Targeting the Tumor Microenvironment for Pancreatic Ductal Adenocarcinoma Therapy

Yi-Fan Zhang; Shu-Heng Jiang; Li-Peng Hu; Pei-Qi Huang; Xu Wang; Jun Li; Xue-Li Zhang; Hui-Zhen Nie; Zhi-Gang Zhang

Disclosures

Chin Clin Oncol. 2019;8(2) 

In This Article

Fibroblasts

Desmoplasia is an important feature of the PDAC tumor microenvironment but can be an obstacle for therapeutic agents; fibroblasts are considered to be "murderers" that result in desmoplasia. Cancer cells expend a large amount of energy to recruit, proliferate and activate fibroblasts; then, as a reward, the activated fibroblasts deposit ECM and secrete numerous factors that affect tumor development[11] (Figure 1). An important origin of cancer-associated fibroblasts (CAFs) is from the Notch signaling pathway that activates PaSCs.[12]

Figure 1.

The relationship between PDAC cells, fibroblasts and the ECM. PDAC cells expend energy to recruit fibroblasts during its early development stage by secreting factors such as SHH, SDF-1, TGF-β1 and PDGF. Fibroblasts deposit into the ECM and promote tumor cell proliferation, invasion and metastasis by secreting PGDF and SDF-1. The dense ECM promotes PDAC development through stimulation of the integrin/FAK signaling pathway in PDAC cells and contact-mediated lymphocyte trapping. PDAC, pancreatic ductal adenocarcinoma; ECM, extracellular matrix.

Several types of fibroblasts are deposited in the ECM, which may explain the poor therapy results of targeting CAFs. Two major types of PDAC FAP+ fibroblasts exist: periglandular αSMAhigh myofibroblastic CAFs (myCAFs), which likely restrain tumor growth; and diffusely distributed αSMAlow interleukin-6 (IL-6)-positive inflammatory CAFs, which promote tumor growth by secreting ECM proteins and cytokines such as IL-6 and IL-11.[13,14] Based on the fibroblast subtype, inhibiting IL-6R to reduce STAT3 activation slows tumor development.[15] Although there are two types of CAFs and their functions seem to be opposed, CAFs were demonstrated to be a promoting tumor factor in the TME. The PDAC cell interactions with stromal fibroblasts increase hyaluronic acid production, causing an obvious increase in the migration of PDAC cells.[16] New research has reported that the Wnt-nonproducing subtype, a kind of PDAC cell, required Wnt from CAFs.[17]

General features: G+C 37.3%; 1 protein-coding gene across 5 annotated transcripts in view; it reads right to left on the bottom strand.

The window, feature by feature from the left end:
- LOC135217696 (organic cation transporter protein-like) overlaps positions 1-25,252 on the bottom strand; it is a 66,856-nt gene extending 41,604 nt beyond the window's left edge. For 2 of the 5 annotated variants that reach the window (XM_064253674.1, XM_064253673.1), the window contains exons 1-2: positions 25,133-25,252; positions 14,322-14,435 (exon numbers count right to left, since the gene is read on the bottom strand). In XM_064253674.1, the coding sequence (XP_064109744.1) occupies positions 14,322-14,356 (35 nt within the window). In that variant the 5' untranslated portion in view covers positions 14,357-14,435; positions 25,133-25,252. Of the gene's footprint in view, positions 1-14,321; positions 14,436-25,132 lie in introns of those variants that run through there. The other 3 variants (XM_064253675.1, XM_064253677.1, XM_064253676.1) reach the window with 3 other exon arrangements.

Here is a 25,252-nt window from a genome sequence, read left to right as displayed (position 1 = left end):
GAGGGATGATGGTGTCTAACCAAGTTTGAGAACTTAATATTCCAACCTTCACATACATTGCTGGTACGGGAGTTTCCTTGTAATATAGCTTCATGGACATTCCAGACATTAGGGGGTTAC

CAFs stop CD8+ and CD4+ T cells, NK cells and Tregs to juxtatumoral compartments to exert normal physiological function.[18–20] CAFs secrete CXCL12 to keep CXCR4+ T cells away from tumors and secrete CCL5, CCL2 and CCL17 to recruit monocytes and Tregs, which results in immunosuppression.[21] Due to the presence of fibroblasts and other stellate cells, tumors have high intratumor IFP and matricellular tension (MCT),[22] both of which promote tumor progression, reduce vasculature to cut off therapeutic agents and induces tissue hypoxia.[23] Subsequently, through autophagy-mediated degradation and a reduction in protein synthesis in the PaSCs, hypoxia reduces the expression of lumican, an inhibitor of tumor progression that is located in the TME.[24]

During tumor metastasis, the fibroblasts, along with other cells, affect the microenvironment of the target organ. During the early stage of PDAC liver metastasis, metastasis-associated macrophages (MAMs), a kind of inflammatory monocyte, secrete granulin and activate resident hepatic stellate cells that turn into myofibroblasts, which secrete periostin to result in a fibrotic microenvironment that promotes metastatic tumor growth.[25] This finding may explain why myofibroblasts appear when metastases only comprise 6–7 cells in the cell population within a metastatic lesion.[26] Research has shown that PDAC cells that are treated with CAF-conditioned media have an increased risk of metastasis; the reason for this increase is the loss of metastasis suppressor 1.[27]

Since the elimination of desmoplasia has been indicated be harmful to patients, new research is more focused on ECM reprogramming to find new effective therapeutic agents. Malik et al. reported that CAFs remodel cell-derived extracellular matrices (CDMs) by altering the underlying substrate stiffness and inhibit tumor growth in an extracellular signal-regulated kinase 2 (EKR2)-dependent manner.[28] CAFs treated with physiological stiffness (~1.5 kPa) generate CDMs similar to normal fibroblasts, and the biomechanical manipulation generated on physiological stiffness CDMs leads to a decrease in the nuclear translocation of pERK1/2 in KRAS-mutated pancreatic cells.

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